Real Life Charlie Brown Contest "Winners"

Oh man, what a competition! There were tons of great entries for our Real Life Charlie Brown contest. (Like the gal who needed to go #2 in the woods, only to find that the tree she squatted under was right in the middle of a high school's cross country path! Or the drum major who slipped on his way to the podium, and tried to conduct the song's final measures on his back, with one arm clutching to the podium.) But these were the 3 that made us laugh the loudest:

  • Mrs. Djs' tale of being locked out of her honeymoon suite on her wedding night"¦ barefoot and scantily clad. She found that no one at the hotel was on duty, so she ended up hitching a ride back to the reception with a Domino's delivery boy, to borrow her mother's car, to try to get some keys—all while still in her nightgown! Oh, and there was a bloody groom involved too! Worst wedding night ever.
  • Natasha's story of spraying Lysol at her work's historic Civil War bathroom, then using the facilities, only to find that the combination of the old toilet seat material and the cleaning agent had created a super glue.
  • Kathy A's horrific tale of trying to make friends in a new school under awful conditions. Despite having an allergic-reaction puff up her face (part I of the awful story) and having been turned into a zebra by a novice hair stylist (part II), Kathy tried to make friends with a sports buff by showing off her sporty sneakers. While she got the guy's attention by sticking her shoes near his desk and casually flaunting them, she later realized it was less because of the Cubs insignia on them, and more because she'd stepped in something on her way to class.

Congratulations to all the winners, who'll be receiving T-shirts of their choice from the mental_floss store! And for those of you who didn't see the original post on Charles Schulz and his no good, terrible luck definitely click here. It'll make you feel much , much, much better about your day.

Maynard L. Parker/Courtesy of The Huntington Library in San Marino, California
The Concept of the American 'Backyard' is Newer Than You Think
A home in Long Beach, California, in the 1950s.
A home in Long Beach, California, in the 1950s.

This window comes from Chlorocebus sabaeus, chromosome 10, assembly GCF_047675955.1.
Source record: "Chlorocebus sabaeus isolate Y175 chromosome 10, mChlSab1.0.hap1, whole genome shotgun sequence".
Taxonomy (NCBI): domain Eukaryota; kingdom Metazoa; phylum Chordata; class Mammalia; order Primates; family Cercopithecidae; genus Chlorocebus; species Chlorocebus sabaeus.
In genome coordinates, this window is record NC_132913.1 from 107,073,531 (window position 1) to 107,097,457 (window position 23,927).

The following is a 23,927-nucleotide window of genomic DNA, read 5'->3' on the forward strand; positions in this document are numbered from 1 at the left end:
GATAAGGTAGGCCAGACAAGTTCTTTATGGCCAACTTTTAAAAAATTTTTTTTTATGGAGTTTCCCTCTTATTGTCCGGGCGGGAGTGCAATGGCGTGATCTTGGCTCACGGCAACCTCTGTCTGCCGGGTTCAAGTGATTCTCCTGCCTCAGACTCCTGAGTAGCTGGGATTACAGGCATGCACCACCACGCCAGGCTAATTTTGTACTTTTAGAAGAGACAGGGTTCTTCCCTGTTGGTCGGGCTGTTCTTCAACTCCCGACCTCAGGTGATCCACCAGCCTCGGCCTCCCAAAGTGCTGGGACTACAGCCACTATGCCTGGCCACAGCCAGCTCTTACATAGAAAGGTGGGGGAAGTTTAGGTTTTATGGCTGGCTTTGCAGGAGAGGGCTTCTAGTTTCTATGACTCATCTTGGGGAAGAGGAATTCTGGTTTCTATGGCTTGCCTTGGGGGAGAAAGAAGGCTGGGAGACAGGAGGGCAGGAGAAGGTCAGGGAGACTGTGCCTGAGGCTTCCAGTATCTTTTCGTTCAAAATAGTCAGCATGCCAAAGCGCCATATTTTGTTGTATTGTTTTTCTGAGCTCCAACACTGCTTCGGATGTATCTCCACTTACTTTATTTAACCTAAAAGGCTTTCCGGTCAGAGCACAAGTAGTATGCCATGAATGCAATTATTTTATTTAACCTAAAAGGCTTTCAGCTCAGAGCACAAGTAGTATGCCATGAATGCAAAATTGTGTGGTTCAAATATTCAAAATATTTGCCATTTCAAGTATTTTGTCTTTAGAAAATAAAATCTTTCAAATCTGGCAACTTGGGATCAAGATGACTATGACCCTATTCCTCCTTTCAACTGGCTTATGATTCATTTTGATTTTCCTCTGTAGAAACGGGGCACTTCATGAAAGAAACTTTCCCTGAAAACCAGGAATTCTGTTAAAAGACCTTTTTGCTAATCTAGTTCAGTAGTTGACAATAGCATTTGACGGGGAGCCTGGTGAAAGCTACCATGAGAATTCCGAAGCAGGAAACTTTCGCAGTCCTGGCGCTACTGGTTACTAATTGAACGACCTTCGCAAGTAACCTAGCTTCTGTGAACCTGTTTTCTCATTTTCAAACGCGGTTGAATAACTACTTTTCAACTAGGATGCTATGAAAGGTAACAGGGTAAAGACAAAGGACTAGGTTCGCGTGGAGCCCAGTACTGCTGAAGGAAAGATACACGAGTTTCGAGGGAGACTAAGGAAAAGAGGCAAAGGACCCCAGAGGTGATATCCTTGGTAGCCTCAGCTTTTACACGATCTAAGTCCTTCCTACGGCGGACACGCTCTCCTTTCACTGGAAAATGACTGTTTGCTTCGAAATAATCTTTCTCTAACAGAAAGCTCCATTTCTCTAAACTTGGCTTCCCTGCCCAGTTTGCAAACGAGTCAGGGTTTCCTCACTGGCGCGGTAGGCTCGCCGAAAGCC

Maynard L. Parker/Courtesy of The Huntington Library in San Marino, California

Backyards are as American as apple pie and baseball. If you live in a suburban or rural area, chances are good that you have a lawn, and maybe a pool, some patio furniture, and a grill to boot.

This wasn’t always the case, though. As Smithsonian Insider reports, it wasn’t until the 1950s that Americans began to consider the backyard an extension of the home, as well as a space for recreation and relaxation. After World War II, Americans started leaving the big cities and moving to suburban homes that came equipped with private backyards. Then, after the 40-hour work week was implemented and wages started to increase, families started spending more money on patios, pools, and well-kept lawns, which became a “symbol of prosperity” in the 1950s, according to a new Smithsonian Institution exhibit.

A man mows his lawn in the 1950s
In this photo from the Smithsonian Institution's exhibit, a man mows his lawn in Long Beach, California, in the 1950s.
Maynard L. Parker/Courtesy of The Huntington
Library in San Marino, California

Entitled "Patios, Pools, & the Invention of the American Back Yard," the exhibition includes photographs, advertisements, and articles about backyards from the 1950s and 1960s. The traveling display is currently on view at the Temple Railroad & Heritage Museum in Temple, Texas, and from there it will head to Hartford, Connecticut, in December.

Prior to the 1950s, outdoor yards were primarily workspaces, reports. Some families may have had a vegetable garden, but most yards were used to store tools, livestock, and other basic necessities.

The rise of the backyard was largely fueled by materials that were already on hand, but hadn’t been accessible to the average American during World War II. As Smithsonian Insider notes, companies that had manufactured aluminum and concrete for wartime efforts later switched to swimming pools, patio furniture, and even grilling utensils.

A family eats at a picnic table in the 1960s
A family in Mendham, New Jersey, in the 1960s
Molly Adams/Courtesy of the Smithsonian Institution, Archives of American Gardens, Maida Babson Adams American Garden Collection

At the same time, DIY projects started to come into fashion. According to an exhibit caption of a Popular Mechanics article from the 1950s, “‘Doing-it-yourself’ was advertised as an enjoyable and affordable way for families to individualize their suburban homes.” The magazine wrote at the time that “patios, eating areas, places for play and relaxation are transforming back yards throughout the nation.”

The American backyard continues to grow to this day. As Bloomberg notes, data shows that the average backyard grew three years in a row, from 2015 to 2017. The average home last year had 7048 square feet of outdoor space—plenty of room for a sizable Memorial Day cookout.

[h/t Smithsonian Insider]

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